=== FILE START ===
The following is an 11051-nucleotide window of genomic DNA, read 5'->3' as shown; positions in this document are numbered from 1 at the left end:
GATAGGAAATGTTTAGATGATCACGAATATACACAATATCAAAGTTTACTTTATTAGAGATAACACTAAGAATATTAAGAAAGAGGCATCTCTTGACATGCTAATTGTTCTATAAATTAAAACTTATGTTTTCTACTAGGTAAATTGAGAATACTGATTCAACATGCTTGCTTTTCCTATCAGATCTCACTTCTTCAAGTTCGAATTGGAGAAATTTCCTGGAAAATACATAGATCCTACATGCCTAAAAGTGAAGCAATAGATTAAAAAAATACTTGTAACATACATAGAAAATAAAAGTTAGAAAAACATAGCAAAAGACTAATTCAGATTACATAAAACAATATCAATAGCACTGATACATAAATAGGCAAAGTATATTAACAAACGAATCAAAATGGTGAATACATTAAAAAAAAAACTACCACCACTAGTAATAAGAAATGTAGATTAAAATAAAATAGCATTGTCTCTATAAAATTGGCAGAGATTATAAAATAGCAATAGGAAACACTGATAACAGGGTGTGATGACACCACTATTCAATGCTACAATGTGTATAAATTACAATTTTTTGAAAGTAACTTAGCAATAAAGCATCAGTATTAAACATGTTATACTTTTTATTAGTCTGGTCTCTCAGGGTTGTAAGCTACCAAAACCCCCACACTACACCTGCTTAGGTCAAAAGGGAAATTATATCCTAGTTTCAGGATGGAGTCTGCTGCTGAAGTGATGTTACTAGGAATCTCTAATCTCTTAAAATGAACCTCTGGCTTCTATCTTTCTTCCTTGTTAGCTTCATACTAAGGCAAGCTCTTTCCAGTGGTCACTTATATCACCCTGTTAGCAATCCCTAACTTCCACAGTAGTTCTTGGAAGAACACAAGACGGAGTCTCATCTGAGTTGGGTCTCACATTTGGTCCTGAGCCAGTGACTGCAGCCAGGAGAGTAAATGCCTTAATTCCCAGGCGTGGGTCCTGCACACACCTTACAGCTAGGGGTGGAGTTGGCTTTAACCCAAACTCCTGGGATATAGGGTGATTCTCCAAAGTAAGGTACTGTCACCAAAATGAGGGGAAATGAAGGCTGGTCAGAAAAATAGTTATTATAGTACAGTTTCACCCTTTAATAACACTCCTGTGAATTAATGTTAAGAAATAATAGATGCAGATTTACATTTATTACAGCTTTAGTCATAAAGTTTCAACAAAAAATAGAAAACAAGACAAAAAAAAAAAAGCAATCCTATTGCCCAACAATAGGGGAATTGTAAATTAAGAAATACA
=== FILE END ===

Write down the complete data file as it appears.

The following is an 11051-nucleotide window of genomic DNA, read 5'->3' as shown; positions in this document are numbered from 1 at the left end:
GATAGGAAATGTTTAGATGATCACGAATATACACAATATCAAAGTTTACTTTATTAGAGATAACACTAAGAATATTAAGAAAGAGGCATCTCTTGACATGCTAATTGTTCTATAAATTAAAACTTATGTTTTCTACTAGGTAAATTGAGAATACTGATTCAACATGCTTGCTTTTCCTATCAGATCTCACTTCTTCAAGTTCGAATTGGAGAAATTTCCTGGAAAATACATAGATCCTACATGCCTAAAAGTGAAGCAATAGATTAAAAAAATACTTGTAACATACATAGAAAATAAAAGTTAGAAAAACATAGCAAAAGACTAATTCAGATTACATAAAACAATATCAATAGCACTGATACATAAATAGGCAAAGTATATTAACAAACGAATCAAAATGGTGAATACATTAAAAAAAAAACTACCACCACTAGTAATAAGAAATGTAGATTAAAATAAAATAGCATTGTCTCTATAAAATTGGCAGAGATTATAAAATAGCAATAGGAAACACTGATAACAGGGTGTGATGACACCACTATTCAATGCTACAATGTGTATAAATTACAATTTTTTGAAAGTAACTTAGCAATAAAGCATCAGTATTAAACATGTTATACTTTTTATTAGTCTGGTCTCTCAGGGTTGTAAGCTACCAAAACCCCCACACTACACCTGCTTAGGTCAAAAGGGAAATTATATCCTAGTTTCAGGATGGAGTCTGCTGCTGAAGTGATGTTACTAGGAATCTCTAATCTCTTAAAATGAACCTCTGGCTTCTATCTTTCTTCCTTGTTAGCTTCATACTAAGGCAAGCTCTTTCCAGTGGTCACTTATATCACCCTGTTAGCAATCCCTAACTTCCACAGTAGTTCTTGGAAGAACACAAGACGGAGTCTCATCTGAGTTGGGTCTCACATTTGGTCCTGAGCCAGTGACTGCAGCCAGGAGAGTAAATGCCTTAATTCCCAGGCGTGGGTCCTGCACACACCTTACAGCTAGGGGTGGAGTTGGCTTTAACCCAAACTCCTGGGATATAGGGTGATTCTCCAAAGTAAGGTACTGTCACCAAAATGAGGGGAAATGAAGGCTGGTCAGAAAAATAGTTATTATAGTACAGTTTCACCCTTTAATAACACTCCTGTGAATTAATGTTAAGAAATAATAGATGCAGATTTACATTTATTACAGCTTTAGTCATAAAGTTTCAACAAAAAATAGAAAACAAGACAAAAAAAAAAAAGCAATCCTATTGCCCAACAATAGGGGAATTGTAAATTAAGAAATACA